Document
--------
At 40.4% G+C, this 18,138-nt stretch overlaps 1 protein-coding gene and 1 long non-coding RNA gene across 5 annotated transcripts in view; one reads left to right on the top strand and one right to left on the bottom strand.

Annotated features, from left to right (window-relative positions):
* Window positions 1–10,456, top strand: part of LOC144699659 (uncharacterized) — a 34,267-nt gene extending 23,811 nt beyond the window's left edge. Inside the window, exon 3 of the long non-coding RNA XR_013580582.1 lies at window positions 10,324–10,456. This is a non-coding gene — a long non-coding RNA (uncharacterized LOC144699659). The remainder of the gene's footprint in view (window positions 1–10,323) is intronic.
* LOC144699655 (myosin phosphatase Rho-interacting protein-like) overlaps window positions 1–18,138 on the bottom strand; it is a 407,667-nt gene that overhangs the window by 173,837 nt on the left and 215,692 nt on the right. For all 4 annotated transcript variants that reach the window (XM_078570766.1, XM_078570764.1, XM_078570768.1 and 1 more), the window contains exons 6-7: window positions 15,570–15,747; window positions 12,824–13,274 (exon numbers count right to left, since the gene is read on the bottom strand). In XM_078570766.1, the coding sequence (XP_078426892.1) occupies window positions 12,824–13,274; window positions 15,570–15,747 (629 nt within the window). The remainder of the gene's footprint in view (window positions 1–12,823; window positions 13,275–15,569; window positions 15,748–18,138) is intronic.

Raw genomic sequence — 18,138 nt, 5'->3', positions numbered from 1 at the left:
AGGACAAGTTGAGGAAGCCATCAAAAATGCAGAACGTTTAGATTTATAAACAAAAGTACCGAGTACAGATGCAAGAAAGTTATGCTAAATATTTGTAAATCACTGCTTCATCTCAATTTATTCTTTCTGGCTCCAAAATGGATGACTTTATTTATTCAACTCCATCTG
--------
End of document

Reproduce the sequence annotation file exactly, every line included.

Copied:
At 40.4% G+C, this 18,138-nt stretch overlaps 1 protein-coding gene and 1 long non-coding RNA gene across 5 annotated transcripts in view; one reads left to right on the top strand and one right to left on the bottom strand.

Annotated features, from left to right (window-relative positions):
* Window positions 1–10,456, top strand: part of LOC144699659 (uncharacterized) — a 34,267-nt gene extending 23,811 nt beyond the window's left edge. Inside the window, exon 3 of the long non-coding RNA XR_013580582.1 lies at window positions 10,324–10,456. This is a non-coding gene — a long non-coding RNA (uncharacterized LOC144699659). The remainder of the gene's footprint in view (window positions 1–10,323) is intronic.
* LOC144699655 (myosin phosphatase Rho-interacting protein-like) overlaps window positions 1–18,138 on the bottom strand; it is a 407,667-nt gene that overhangs the window by 173,837 nt on the left and 215,692 nt on the right. For all 4 annotated transcript variants that reach the window (XM_078570766.1, XM_078570764.1, XM_078570768.1 and 1 more), the window contains exons 6-7: window positions 15,570–15,747; window positions 12,824–13,274 (exon numbers count right to left, since the gene is read on the bottom strand). In XM_078570766.1, the coding sequence (XP_078426892.1) occupies window positions 12,824–13,274; window positions 15,570–15,747 (629 nt within the window). The remainder of the gene's footprint in view (window positions 1–12,823; window positions 13,275–15,569; window positions 15,748–18,138) is intronic.

Raw genomic sequence — 18,138 nt, 5'->3', positions numbered from 1 at the left:
AGGACAAGTTGAGGAAGCCATCAAAAATGCAGAACGTTTAGATTTATAAACAAAAGTACCGAGTACAGATGCAAGAAAGTTATGCTAAATATTTGTAAATCACTGCTTCATCTCAATTTATTCTTTCTGGCTCCAAAATGGATGACTTTATTTATTCAACTCCATCTG